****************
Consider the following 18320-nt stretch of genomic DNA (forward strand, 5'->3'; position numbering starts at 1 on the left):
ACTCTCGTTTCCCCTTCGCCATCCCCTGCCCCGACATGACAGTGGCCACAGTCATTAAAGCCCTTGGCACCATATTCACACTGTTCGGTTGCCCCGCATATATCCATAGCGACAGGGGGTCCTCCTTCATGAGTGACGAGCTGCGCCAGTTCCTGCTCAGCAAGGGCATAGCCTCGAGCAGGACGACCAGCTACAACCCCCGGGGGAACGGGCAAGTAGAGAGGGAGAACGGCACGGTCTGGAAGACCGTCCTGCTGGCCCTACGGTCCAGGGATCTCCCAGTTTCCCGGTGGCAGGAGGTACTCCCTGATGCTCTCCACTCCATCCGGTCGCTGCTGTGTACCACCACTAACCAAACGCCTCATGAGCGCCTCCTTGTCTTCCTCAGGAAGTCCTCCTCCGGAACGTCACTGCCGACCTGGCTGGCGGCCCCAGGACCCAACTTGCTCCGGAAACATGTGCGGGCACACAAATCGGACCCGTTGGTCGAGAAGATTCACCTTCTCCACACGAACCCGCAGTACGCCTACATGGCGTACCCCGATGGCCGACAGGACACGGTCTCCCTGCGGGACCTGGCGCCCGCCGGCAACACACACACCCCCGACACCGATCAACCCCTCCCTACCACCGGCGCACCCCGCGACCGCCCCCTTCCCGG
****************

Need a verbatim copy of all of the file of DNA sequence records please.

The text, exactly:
Consider the following 18320-nt stretch of genomic DNA (forward strand, 5'->3'; position numbering starts at 1 on the left):
ACTCTCGTTTCCCCTTCGCCATCCCCTGCCCCGACATGACAGTGGCCACAGTCATTAAAGCCCTTGGCACCATATTCACACTGTTCGGTTGCCCCGCATATATCCATAGCGACAGGGGGTCCTCCTTCATGAGTGACGAGCTGCGCCAGTTCCTGCTCAGCAAGGGCATAGCCTCGAGCAGGACGACCAGCTACAACCCCCGGGGGAACGGGCAAGTAGAGAGGGAGAACGGCACGGTCTGGAAGACCGTCCTGCTGGCCCTACGGTCCAGGGATCTCCCAGTTTCCCGGTGGCAGGAGGTACTCCCTGATGCTCTCCACTCCATCCGGTCGCTGCTGTGTACCACCACTAACCAAACGCCTCATGAGCGCCTCCTTGTCTTCCTCAGGAAGTCCTCCTCCGGAACGTCACTGCCGACCTGGCTGGCGGCCCCAGGACCCAACTTGCTCCGGAAACATGTGCGGGCACACAAATCGGACCCGTTGGTCGAGAAGATTCACCTTCTCCACACGAACCCGCAGTACGCCTACATGGCGTACCCCGATGGCCGACAGGACACGGTCTCCCTGCGGGACCTGGCGCCCGCCGGCAACACACACACCCCCGACACCGATCAACCCCTCCCTACCACCGGCGCACCCCGCGACCGCCCCCTTCCCGG